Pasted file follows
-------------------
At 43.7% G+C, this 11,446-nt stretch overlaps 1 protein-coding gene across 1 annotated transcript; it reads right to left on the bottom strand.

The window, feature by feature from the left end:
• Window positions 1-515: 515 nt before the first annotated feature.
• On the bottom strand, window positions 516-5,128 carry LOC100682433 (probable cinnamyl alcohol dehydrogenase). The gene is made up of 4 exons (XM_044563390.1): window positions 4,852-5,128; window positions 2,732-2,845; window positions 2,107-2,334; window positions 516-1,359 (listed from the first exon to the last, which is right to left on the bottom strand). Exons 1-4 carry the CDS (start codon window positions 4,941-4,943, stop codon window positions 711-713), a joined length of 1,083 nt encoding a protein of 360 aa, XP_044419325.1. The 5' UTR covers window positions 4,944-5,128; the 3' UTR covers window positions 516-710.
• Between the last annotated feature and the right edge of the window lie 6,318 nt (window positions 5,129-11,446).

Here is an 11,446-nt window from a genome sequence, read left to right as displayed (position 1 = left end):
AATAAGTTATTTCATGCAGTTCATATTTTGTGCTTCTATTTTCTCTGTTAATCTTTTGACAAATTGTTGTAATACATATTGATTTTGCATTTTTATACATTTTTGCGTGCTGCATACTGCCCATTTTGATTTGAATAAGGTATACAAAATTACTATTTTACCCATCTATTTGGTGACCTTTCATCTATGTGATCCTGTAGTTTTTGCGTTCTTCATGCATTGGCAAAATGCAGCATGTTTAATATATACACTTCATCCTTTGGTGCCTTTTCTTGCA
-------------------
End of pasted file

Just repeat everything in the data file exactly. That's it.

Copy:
At 43.7% G+C, this 11,446-nt stretch overlaps 1 protein-coding gene across 1 annotated transcript; it reads right to left on the bottom strand.

The window, feature by feature from the left end:
• Window positions 1-515: 515 nt before the first annotated feature.
• On the bottom strand, window positions 516-5,128 carry LOC100682433 (probable cinnamyl alcohol dehydrogenase). The gene is made up of 4 exons (XM_044563390.1): window positions 4,852-5,128; window positions 2,732-2,845; window positions 2,107-2,334; window positions 516-1,359 (listed from the first exon to the last, which is right to left on the bottom strand). Exons 1-4 carry the CDS (start codon window positions 4,941-4,943, stop codon window positions 711-713), a joined length of 1,083 nt encoding a protein of 360 aa, XP_044419325.1. The 5' UTR covers window positions 4,944-5,128; the 3' UTR covers window positions 516-710.
• Between the last annotated feature and the right edge of the window lie 6,318 nt (window positions 5,129-11,446).

Here is an 11,446-nt window from a genome sequence, read left to right as displayed (position 1 = left end):
AATAAGTTATTTCATGCAGTTCATATTTTGTGCTTCTATTTTCTCTGTTAATCTTTTGACAAATTGTTGTAATACATATTGATTTTGCATTTTTATACATTTTTGCGTGCTGCATACTGCCCATTTTGATTTGAATAAGGTATACAAAATTACTATTTTACCCATCTATTTGGTGACCTTTCATCTATGTGATCCTGTAGTTTTTGCGTTCTTCATGCATTGGCAAAATGCAGCATGTTTAATATATACACTTCATCCTTTGGTGCCTTTTCTTGCA